“After your grandfather had finished chastising me and trying to scare me with stories, I told him he was acting like a foolish little girl, which, you can imagine coming from a little girl younger than himself, gave him pause. I told him that I was going no matter what he said, he pleaded with me not to go, and I stuck my tongue out at him. At the time I was feeling so defiant that if the old man had been walking by on his way to the river I would have followed him then and there. Instead I went home and helped my mother for the rest of the day.
I didn’t sleep at all that night. I was too excited about following the man. I knew in my heart that the old man wasn’t as bad as all the other children said and I couldn’t wait to walk back into the village the next day and tell them of my adventure.”
By now I realized that I wasn’t so different from this old lady. We had both been motivated by similar ideas and clearly had both been rewarded as a result. This mysterious old woman had gone from being a rumored demon to a kind old lady who was greatly misunderstood.
“You seem to be growing impatient child,” she said to me, clearly reading the expression on my face. “I will skip ahead then. The next day I followed the old man to this river, just as you followed me here today. He saw me and called me over to this rock and sat down with me just as I now sit with you. The first thing I asked him was ‘What is it that you sing to the river?’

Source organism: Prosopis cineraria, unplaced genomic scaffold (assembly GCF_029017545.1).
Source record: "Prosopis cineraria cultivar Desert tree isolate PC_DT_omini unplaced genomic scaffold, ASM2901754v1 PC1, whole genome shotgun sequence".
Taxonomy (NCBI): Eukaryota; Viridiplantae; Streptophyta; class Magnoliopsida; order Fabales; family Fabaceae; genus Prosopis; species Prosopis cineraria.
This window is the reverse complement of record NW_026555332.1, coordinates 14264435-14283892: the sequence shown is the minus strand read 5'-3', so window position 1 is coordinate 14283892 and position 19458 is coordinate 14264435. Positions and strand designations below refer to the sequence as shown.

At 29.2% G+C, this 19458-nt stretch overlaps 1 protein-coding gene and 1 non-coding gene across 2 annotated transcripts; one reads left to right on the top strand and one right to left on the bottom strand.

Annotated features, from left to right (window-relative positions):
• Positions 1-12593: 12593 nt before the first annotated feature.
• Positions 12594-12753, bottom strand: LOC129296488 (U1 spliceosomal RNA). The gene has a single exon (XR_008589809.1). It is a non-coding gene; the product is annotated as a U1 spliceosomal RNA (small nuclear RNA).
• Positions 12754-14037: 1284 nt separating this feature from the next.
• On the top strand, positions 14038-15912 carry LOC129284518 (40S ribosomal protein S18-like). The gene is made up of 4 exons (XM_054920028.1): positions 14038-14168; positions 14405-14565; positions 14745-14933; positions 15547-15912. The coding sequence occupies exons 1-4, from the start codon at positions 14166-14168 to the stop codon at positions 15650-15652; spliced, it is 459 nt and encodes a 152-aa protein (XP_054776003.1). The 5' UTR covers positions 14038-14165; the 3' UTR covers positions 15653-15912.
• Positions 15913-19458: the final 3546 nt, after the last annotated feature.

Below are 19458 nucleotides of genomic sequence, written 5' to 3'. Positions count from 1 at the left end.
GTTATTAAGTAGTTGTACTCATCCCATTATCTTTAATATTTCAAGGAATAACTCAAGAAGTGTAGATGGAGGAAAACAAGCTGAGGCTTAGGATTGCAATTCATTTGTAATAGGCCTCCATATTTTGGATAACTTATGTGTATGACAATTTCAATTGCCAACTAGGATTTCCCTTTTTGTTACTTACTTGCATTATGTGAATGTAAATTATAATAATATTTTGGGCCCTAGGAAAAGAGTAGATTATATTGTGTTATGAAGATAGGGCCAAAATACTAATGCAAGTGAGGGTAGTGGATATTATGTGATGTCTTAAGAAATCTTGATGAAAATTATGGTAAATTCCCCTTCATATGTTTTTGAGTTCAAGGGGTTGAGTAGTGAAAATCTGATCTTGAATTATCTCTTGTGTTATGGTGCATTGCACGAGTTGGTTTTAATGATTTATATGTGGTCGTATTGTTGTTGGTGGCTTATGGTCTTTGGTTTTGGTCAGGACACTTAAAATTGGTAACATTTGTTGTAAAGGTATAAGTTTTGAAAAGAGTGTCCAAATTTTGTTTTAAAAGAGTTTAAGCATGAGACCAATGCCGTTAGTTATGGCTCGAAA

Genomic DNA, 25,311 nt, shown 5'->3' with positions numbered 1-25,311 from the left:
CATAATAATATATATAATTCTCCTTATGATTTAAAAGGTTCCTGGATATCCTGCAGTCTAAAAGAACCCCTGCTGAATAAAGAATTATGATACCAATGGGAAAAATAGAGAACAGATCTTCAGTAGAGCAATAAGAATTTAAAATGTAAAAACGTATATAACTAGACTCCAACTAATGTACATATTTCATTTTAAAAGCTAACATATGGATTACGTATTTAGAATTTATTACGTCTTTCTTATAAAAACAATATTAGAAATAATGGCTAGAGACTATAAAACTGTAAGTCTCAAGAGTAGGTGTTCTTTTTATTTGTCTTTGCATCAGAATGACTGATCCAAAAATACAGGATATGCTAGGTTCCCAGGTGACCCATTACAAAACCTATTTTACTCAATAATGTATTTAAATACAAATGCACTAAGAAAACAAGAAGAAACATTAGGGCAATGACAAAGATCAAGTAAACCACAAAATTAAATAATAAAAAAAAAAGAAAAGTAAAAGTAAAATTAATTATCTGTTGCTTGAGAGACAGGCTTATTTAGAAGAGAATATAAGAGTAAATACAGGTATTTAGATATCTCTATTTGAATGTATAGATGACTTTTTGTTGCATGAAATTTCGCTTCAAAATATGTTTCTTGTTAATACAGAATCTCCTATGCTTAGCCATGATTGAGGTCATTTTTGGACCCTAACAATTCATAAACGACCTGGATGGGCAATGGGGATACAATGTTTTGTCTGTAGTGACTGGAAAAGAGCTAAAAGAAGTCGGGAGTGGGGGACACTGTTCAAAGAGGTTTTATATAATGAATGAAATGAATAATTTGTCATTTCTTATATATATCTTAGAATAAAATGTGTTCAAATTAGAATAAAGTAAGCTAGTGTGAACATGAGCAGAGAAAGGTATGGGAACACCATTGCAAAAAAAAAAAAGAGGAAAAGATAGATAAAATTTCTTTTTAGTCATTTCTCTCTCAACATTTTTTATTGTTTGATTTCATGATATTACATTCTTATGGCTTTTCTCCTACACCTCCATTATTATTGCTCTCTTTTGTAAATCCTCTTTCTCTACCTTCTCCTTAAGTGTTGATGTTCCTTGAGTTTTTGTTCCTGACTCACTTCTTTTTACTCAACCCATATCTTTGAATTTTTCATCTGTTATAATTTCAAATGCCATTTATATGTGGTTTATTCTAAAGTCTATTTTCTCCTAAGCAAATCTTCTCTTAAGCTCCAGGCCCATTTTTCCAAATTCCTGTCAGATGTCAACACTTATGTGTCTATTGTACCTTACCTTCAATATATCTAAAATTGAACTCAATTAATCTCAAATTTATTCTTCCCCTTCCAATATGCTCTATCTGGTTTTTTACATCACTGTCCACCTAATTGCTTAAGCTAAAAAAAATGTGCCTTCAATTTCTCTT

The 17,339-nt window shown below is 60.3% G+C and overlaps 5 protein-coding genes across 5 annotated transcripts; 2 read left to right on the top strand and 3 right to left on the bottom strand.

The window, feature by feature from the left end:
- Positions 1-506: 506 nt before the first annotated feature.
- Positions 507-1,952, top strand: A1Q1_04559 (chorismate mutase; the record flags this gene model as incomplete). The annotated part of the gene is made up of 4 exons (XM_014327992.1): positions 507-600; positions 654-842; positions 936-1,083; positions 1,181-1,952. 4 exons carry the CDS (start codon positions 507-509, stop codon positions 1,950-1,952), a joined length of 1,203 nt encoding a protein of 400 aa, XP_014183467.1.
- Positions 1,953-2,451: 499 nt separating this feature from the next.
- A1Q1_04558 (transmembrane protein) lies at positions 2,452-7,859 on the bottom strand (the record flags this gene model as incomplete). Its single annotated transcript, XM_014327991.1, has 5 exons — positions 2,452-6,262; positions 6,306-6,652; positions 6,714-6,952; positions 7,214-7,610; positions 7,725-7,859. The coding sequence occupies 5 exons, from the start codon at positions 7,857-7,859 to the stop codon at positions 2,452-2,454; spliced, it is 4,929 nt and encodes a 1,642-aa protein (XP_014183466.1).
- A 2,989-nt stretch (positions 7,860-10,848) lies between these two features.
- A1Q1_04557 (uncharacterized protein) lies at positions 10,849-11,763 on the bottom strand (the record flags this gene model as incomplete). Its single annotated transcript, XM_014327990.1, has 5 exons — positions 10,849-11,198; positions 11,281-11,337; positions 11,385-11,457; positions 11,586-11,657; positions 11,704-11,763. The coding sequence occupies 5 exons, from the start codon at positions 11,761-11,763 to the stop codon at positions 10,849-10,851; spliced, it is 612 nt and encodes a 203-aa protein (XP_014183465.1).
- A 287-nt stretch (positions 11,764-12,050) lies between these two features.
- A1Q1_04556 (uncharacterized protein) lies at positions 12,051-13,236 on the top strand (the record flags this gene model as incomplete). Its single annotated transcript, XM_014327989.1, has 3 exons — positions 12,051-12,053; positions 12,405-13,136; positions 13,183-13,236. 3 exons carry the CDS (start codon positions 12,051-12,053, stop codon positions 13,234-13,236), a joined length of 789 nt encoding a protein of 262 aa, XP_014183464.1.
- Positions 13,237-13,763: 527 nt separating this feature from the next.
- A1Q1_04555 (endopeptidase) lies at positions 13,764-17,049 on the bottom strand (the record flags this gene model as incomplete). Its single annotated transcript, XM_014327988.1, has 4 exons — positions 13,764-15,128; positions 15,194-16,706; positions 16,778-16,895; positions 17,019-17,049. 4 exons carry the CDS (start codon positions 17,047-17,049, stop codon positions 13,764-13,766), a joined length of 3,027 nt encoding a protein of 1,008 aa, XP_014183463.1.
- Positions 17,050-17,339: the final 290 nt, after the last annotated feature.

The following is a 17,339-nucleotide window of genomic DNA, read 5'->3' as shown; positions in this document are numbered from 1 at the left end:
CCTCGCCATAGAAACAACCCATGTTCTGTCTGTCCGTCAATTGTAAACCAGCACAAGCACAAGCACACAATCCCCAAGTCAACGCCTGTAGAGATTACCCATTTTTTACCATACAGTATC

He told me that he sang the river’s own lullaby to keep it at peace. Then he said that it was the language of the river, no one understood it but those chosen to speak to it. He said that he was not the only one. There were others in far-off places. And they were sent to the villages that needed them most. He then picked up his bag he carried with him, just like this one,” she said as she lifted the bag that had held the pebbles. He told me that the pebbles that he brought in this bag every day were the sins of the villagers.”
The old woman bent down and picked a handful of pebbles at our feet. “He told me” she said, “that every one of them represented the deed of someone who had come to him in confidence and wished to wash it away in the river. He told me that those who wished to do so visited him in the night, confessed their deed, and then it was washed in the river the next day.”